CAMPAIGNERS have called for oil drilling in a village to be stopped after the Government declared a temporary pause on fracking.

Villagers in Balcombe, near Crawley, have spoken out against plans to run a three-year “flow test” at an oil well in the village.

Oil firm Angus Energy has applied to conduct a test at the well which could produce up to 3,000 barrels of oil.

But Louisa Delpy, of Frack Free Balcombe, said villagers wanted oil drilling to be banned after the Government imposed a temporary ban on fracking last week.

She said: “The ban changes nothing in Balcombe, essentially.

“We want the ban to be extended to unconventional oil and gas extraction too.

“Under current Government definitions the current plans for Balcombe aren’t classed as unconventional.

“But we think the definition needs to be changed because there is nothing conventional about these plans.”

Plans for the oil well tests are set to be decided by West Sussex County Council next year.

Already dozens of objections have been sent in by angry residents and campaigners.

Balcombe villager Clive Sparke said he was concerned possible air pollution would affect his asthma.

“The prevailing wind blows from the site towards the village,” he said.

“It will bring emissions from diesel generators onsite and HGVs, threatening all residents in our village.

“We are totally opposed to the industrialisation of our countryside.

“We have endured in excess of seven years of oil industry blight and want neither Angus or Cuadrilla to return.”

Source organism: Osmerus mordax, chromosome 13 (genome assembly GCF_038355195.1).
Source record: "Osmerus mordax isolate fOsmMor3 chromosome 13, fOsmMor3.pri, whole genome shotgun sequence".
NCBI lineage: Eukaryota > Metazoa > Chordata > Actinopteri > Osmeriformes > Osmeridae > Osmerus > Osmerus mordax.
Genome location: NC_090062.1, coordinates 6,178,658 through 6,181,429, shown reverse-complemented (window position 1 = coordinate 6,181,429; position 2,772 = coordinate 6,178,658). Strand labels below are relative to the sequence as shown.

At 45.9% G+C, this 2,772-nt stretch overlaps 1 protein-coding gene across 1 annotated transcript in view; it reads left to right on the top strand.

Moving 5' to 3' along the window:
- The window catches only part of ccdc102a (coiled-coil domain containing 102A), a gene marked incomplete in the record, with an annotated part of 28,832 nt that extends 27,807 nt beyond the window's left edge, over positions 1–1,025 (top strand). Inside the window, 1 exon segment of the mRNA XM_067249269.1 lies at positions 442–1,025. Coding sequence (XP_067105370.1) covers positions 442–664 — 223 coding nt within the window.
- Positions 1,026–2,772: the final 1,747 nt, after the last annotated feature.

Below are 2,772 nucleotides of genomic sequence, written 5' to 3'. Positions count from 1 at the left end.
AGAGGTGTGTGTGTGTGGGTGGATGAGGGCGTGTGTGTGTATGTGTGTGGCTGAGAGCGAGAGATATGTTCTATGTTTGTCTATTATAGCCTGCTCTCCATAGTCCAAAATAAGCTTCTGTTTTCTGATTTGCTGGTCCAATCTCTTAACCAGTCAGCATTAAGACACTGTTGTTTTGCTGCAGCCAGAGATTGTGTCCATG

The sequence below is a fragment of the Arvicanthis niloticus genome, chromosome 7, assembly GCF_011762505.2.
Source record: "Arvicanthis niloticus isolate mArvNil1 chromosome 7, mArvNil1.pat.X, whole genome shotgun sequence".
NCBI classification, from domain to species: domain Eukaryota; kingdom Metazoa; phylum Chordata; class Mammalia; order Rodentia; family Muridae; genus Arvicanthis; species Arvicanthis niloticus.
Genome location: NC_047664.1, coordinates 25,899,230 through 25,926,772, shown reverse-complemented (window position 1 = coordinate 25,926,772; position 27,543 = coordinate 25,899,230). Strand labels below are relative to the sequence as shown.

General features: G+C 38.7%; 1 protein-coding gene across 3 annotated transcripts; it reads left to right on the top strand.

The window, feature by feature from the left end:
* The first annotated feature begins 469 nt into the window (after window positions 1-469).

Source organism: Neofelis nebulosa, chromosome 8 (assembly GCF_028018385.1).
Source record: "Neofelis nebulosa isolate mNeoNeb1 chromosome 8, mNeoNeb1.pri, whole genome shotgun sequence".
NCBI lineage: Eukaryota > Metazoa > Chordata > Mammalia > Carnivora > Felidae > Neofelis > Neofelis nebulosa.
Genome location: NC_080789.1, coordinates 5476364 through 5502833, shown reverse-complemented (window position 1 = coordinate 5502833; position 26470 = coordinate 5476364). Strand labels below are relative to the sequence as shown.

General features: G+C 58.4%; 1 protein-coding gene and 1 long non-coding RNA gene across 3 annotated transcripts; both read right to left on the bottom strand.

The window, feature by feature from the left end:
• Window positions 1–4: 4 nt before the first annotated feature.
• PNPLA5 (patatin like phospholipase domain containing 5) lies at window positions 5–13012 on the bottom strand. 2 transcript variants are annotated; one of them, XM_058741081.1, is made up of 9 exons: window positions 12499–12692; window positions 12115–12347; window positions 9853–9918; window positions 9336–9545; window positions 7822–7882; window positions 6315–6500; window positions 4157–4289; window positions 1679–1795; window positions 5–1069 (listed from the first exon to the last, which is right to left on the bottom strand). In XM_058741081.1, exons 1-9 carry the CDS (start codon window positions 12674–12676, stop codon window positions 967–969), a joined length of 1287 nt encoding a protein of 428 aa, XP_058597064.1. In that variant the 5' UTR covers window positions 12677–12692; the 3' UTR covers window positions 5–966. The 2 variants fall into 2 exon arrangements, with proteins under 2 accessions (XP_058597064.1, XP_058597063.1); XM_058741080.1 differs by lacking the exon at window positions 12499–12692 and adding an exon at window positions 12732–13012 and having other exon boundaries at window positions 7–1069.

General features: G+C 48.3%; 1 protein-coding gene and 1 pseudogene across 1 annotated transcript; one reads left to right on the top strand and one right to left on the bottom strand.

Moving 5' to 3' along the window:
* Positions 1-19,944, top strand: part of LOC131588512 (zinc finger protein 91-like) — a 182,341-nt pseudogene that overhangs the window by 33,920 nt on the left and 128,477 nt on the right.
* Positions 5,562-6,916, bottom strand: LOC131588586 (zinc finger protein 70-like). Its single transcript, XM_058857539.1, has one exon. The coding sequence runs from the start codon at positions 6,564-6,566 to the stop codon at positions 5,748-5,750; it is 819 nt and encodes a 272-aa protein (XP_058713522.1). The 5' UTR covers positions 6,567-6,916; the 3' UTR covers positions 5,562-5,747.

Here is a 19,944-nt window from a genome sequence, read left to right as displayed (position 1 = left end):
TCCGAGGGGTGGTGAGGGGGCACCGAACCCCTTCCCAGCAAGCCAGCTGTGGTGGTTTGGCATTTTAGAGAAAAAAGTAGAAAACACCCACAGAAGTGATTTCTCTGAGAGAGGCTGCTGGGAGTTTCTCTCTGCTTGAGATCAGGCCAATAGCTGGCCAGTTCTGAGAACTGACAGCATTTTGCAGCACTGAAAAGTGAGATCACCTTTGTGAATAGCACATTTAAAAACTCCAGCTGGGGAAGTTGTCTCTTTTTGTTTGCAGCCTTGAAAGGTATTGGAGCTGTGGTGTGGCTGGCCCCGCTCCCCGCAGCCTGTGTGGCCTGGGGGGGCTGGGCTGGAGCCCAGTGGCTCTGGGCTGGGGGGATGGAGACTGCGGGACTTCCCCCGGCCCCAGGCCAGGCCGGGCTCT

But others voiced their support for the oil well test.

Paul Lott said extracting oil would generate jobs in the area and ensure less fossil fuels are imported from abroad.

Meanwhile John Rogan added: “I support this application as home produced oil is good for the UK GDP.

“It will lead to additional jobs in the local area.”

Former Crawley MP Henry Smith welcomed the Government’s temporary ban on fracking.

“I am determined to stand up for local residents in Crawley, and I know there were worries about fracking locally,” said the Conservative parliamentary candidate.

“Despite the industry’s efforts, fracking has continued to be very unpopular with local communities including mine.

“It’s not hard to see why people don’t want the risk of earthquakes damaging their homes or why they won’t put up with lots of heavy vehicles from a fracking site coming through their neighbourhoods.

“I’m very happy the Government has listened to the voices of concerned local people and decided to put a stop to this harmful industry.”

Mr Smith said the Government had “put the safety of local communities first”.

“The latest scientific evidence has changed the facts on fracking, and the Government immediately acted to put a stop to it,” he said.